The AIC scores of the eight g(r) dispersal functions ranged from 1,008.8 to 1,033.5. The Weibull function had the lowest AIC score, but the g(r) and f(r) functions did not integrate to one. Because the Weibull did not meet the pdf requirement, the lognormal function was selected next for analysis since it had the next lowest AIC score at 1,020.4 and the g(r) and f(r) met the requirements of a pdf. However, the g(r) of the lognormal function predicted that the probability density of a seed dispersing into an infinitely small area was zero at distance zero. This prediction was in direct contradiction with field observations that many seeds fall directly below the parent plant, which should result in the density probability being greater than zero at distance zero. Because of this unrealistic prediction, the lognormal function was not used for further analysis.
The 2Dt kernel had the next lowest AIC score after the lognormal at 1,025.5 and the g(r) and f(r) met the requirements of a pdf. The 2Dt g(r) kernel predicted that the probability density of a seed landing in an infinitely small area is highest at distance zero and then steadily declines until 1 m (Fig. 2). This result is more in agreement with field observations and is different than the lognormal. Beyond 0.25 m, the g(r)’s probability densities of the 2Dt rapidly declined as distance increased to 1 m. As the distance increased beyond 1 m, the probability density asymptotically approached zero.
The 2Dt g(r) function was placed into (2) to predict the seed counts per trap for each of the point sources separately. The 2Dt function predicts that the seed count per trap is highest at 0 m and then the predicted count steadily decreases until 1.30 m, where less than one seed per trap is predicted. The predicted seed count per trap continues to decrease beyond 1.30 m asymptotically approaching zero (Fig. 3).
The predicted change in dispersed seed density from a single second-year plant as predicted by the 2Dt g(r) function differs from the prediction of the negative exponential function from Eschtruth & Battles (2009). Specifically, the negative exponential function predicts dispersed seed density to be higher than the 2Dt function at 0.5 m and beyond from the point source (Fig. 4).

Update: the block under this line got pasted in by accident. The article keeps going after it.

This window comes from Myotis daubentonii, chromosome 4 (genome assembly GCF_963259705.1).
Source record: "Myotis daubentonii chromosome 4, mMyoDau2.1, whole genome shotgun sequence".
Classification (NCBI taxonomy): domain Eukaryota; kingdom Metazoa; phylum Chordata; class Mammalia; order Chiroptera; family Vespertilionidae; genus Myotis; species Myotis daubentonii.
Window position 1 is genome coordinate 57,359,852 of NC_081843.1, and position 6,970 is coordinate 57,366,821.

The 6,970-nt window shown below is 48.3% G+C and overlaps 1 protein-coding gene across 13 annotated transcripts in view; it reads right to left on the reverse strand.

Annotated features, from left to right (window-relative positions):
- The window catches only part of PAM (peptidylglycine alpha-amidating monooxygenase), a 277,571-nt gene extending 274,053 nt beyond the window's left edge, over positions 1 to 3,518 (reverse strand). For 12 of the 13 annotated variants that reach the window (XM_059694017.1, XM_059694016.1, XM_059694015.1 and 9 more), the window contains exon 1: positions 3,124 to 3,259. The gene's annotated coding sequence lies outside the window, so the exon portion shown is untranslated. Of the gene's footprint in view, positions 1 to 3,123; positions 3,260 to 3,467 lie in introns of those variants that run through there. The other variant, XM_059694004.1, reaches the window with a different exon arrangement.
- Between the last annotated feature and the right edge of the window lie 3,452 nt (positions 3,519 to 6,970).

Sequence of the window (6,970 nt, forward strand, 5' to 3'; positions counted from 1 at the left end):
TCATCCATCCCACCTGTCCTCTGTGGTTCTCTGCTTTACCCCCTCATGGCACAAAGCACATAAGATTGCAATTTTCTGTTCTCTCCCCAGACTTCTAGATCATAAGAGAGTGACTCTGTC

The corresponding f(r) of the 2Dt function has a probability density of zero at distance zero, which is a condition any f(r) will meet due to the multiplier r equaling zero at distance zero in (1). The probability density of the 2Dt function rapidly increases between 0 and 0.25 m and peaks at 0.35 m, meaning seeds have the highest probability of dispersing this distance (Fig. 5). The probability density then steadily declines to around 1.20 m and asymptotically approaches zero beyond that distance. The median, mean, and the distance at which 95% of seeds were dispersed within are 0.47, 0.53 and 1.14 m.
The parameter values for the 2Dt function were based on the pooled data of the three replicate plots (Table 3). SAS approximates the standard errors, P-values are for alpha <0.05 and hypothesis of parameter = 0. Variation in seed counts within traps was not significantly different among the three point sources as the parameter u was not significantly different than zero. The parameter k was less than one, which indicates that there was a high amount of variation around the expected seed trap values (Clark et al., 2005). The high variation is apparent when comparing the predicted seed counts per trap of the dispersal functions to the actual seed counts from the traps in the field (Fig. 3). There was a large amount of variability in the number of seeds captured at distances 0.25 and 0.5 m. At the 0.25 m distance, captured seeds varied from three seeds to 117 seeds per trap, and from two to 59 at 0.5 m distance.
Epizoochory field experiment